Network Formation and Systemic Risk
Professor Vohra is a leading global expert in mechanism design, an innovative area of game theory that brings together economics, engineering and computer science. His economics research in mechanism design focuses on the best ways to allocate scarce resources when the information required to make the allocation is dispersed and privately held, an increasingly common condition in present-day environments. His work has been critical to the development of game, auction and pricing theory — for example, the keyword auctions central to online search engines — and spans such areas as operations research, market systems and optimal pricing mechanisms.
He formerly taught at Northwestern University, where he was the John L. and Helen Kellogg Professor of Managerial Economics and Decision Sciences in the Kellogg School of Management, with additional appointments in the Department of Economics and the Department of Electrical Engineering and Computer Science. He taught from 1985 to 1998 in the Fisher College of Business at Ohio State University. He earned a Ph.D. in mathematics in 1985 from the University of Maryland, an M.Sc. in operational research in 1981 from the London School of Economics and a B.Sc. (Hon.) in mathematics in 1980 from University College London.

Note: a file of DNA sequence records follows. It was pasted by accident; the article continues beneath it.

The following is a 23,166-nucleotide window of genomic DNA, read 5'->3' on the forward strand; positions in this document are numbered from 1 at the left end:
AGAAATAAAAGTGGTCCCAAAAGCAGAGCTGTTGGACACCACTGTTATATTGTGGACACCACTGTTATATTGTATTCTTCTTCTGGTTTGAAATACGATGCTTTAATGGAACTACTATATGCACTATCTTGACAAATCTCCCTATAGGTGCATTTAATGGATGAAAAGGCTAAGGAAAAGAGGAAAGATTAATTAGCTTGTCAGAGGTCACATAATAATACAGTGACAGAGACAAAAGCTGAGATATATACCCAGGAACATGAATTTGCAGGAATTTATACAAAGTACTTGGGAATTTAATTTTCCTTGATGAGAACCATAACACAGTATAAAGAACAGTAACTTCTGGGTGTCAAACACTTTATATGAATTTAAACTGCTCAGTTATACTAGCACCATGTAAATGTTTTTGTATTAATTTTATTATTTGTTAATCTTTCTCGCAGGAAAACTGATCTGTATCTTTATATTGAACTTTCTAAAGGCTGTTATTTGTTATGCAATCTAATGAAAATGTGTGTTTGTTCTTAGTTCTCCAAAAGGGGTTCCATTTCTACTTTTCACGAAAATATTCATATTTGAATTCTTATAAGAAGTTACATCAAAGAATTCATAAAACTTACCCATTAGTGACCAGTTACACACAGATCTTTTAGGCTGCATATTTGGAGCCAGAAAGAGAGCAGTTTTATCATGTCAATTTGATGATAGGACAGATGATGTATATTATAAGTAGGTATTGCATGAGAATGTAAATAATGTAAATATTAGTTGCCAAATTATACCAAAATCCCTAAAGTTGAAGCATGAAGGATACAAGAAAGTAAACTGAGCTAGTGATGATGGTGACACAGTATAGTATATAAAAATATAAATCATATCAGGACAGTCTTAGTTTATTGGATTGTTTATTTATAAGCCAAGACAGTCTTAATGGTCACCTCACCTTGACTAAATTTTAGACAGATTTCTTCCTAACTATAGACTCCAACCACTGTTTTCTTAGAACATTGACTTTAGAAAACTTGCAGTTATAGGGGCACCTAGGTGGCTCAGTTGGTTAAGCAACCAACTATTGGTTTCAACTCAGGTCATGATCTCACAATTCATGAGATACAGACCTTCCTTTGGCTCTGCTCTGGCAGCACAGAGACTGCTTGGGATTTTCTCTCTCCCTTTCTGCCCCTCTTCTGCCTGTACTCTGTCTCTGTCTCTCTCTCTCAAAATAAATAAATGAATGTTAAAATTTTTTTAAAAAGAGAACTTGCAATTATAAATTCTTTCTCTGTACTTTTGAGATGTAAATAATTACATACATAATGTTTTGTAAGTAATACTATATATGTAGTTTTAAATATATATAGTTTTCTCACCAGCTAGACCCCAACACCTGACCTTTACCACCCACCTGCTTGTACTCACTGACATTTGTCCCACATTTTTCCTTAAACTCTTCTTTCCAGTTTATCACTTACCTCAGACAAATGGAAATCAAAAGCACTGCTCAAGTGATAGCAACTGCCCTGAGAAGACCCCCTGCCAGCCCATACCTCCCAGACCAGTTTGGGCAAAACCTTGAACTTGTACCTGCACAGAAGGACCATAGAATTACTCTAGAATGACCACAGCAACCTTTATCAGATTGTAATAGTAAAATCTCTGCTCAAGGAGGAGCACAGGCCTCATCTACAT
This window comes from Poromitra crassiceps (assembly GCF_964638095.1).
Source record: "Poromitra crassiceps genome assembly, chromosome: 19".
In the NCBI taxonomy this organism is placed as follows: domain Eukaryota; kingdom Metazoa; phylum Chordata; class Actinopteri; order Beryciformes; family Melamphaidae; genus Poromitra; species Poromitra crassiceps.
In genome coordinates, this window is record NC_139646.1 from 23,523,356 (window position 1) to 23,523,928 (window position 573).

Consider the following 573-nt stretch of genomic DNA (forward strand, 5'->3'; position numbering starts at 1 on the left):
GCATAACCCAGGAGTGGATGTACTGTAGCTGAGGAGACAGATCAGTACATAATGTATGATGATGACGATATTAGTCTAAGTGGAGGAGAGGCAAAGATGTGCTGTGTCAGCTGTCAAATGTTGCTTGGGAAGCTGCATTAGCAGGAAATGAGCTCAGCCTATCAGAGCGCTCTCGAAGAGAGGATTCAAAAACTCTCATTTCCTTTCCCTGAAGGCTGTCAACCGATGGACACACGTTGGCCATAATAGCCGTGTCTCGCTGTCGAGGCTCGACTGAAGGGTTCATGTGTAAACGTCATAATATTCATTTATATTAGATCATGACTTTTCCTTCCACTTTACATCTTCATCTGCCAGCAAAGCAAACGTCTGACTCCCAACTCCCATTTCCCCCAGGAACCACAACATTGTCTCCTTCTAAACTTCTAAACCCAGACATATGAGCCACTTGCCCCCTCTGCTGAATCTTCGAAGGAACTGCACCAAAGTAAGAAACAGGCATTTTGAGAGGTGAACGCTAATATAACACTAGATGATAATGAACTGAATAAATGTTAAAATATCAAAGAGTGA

He came to Penn as part as of the Penn Integrates Knowledge program that President Amy Guttmann established in 2005 as a University-wide initiative to recruit exceptional faculty members whose research and teaching exemplify the integration of knowledge across disciplines. His appointment is shared with the Department of Electrical and Systems Engineering in the School of Engineering and Applied Science.